These are unprecedented times. Grocery stores are sold out of eggs. Cleaning supplies are impossible to track down. Retail stores are closed. And while online shopping has been steadily increasing over the years, it has taken a substantial jump in the past few months (anybody else regret not buying Amazon stock?).
With more states instituting economic nexus laws, and businesses doing more online sales, sales tax bills could be on the rise. Many states have the law that if a business has $100,000 of sales or 200 transactions into a state within a 12-month period, the business is required to comply with the state’s sales and use tax laws. This means collecting sales tax in states. Something that many businesses are not prepared to do.
With a jump in online sales, businesses that never previously met economic nexus minimums will suddenly find themselves out of compliance. What happens if a business was not collecting the necessary sales tax and filing returns? It could be faced with a large sales tax bill. What happens when states are short on money because brick and mortar stores are closed? They chase online retailers and go after other sources of income.
If a business is faced with an unexpected tax bill, there are many different solutions, including submitting an Offer in Compromise. An Offer in Compromise is where a taxpayer goes to the state and requests that his tax bill be settled for a lower amount. Substantial financial documentation must be submitted and the taxpayer must prove that his liabilities and expenses exceed assets and income.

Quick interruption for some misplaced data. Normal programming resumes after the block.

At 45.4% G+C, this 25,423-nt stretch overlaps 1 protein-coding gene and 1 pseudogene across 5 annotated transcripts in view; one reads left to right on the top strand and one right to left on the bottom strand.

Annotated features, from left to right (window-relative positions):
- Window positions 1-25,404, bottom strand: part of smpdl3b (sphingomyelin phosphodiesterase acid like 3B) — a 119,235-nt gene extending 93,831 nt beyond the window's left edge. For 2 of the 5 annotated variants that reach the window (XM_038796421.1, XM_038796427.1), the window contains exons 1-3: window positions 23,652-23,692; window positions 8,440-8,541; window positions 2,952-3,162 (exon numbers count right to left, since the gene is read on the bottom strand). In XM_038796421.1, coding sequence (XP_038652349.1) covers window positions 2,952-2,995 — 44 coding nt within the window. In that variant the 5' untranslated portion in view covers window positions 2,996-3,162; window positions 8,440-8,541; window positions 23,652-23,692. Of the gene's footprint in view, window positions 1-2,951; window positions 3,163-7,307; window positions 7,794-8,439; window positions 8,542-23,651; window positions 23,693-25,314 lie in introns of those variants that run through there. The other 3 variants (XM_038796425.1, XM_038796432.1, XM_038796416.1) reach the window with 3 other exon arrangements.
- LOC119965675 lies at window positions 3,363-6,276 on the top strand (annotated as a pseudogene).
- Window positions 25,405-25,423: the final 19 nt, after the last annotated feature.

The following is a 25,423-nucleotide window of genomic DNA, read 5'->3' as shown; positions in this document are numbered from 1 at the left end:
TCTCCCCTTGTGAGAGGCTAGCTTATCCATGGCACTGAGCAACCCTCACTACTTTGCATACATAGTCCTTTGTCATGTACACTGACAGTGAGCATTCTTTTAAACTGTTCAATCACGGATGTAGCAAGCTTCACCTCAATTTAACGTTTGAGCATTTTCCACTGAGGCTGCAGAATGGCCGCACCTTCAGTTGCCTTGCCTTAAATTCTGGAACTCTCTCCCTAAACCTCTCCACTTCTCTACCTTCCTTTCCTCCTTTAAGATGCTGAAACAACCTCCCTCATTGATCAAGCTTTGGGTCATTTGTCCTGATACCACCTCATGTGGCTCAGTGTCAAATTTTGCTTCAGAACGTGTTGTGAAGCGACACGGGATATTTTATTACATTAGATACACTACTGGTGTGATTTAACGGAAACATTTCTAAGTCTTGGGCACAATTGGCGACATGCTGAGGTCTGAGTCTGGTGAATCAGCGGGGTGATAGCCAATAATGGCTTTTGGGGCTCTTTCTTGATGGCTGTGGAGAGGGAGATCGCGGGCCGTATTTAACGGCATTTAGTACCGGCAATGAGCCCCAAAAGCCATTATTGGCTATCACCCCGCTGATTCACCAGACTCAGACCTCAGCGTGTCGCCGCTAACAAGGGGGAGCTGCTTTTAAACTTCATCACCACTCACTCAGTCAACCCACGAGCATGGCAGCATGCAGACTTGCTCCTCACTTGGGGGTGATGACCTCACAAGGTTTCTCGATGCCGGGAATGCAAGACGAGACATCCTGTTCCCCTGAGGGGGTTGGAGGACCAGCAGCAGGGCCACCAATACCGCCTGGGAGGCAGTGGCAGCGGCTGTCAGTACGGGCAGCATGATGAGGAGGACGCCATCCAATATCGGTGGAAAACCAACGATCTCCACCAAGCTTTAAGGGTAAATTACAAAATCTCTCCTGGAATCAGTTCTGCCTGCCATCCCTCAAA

If your online business needs sales tax advice, contact Sales Tax Defense! We are here to help!
AN OIC SETTLED OR 30%
A client asked that we make a third attempt to settle his taxes through an Offer-in-Compromise. The first two times, the State rejected his offer because they asked for additional information which was unable to be provided and the case was closed, without a settlement. Once we convinced Offer-in-Compromise to take the case back into its inventory, we had to argue several points and worked with the client to provide alternative documentation to satisfy the State’s information requested.
The biggest issue was that the State felt the value of the real property was enough to cover the tax bills if a loan was taken out against them. We argued the wife and children lived in the home as well as an emergency sale and other fees would reduce the value. After substantial back and forth, we were able to settle the total liability for 30 CENTS on the dollar!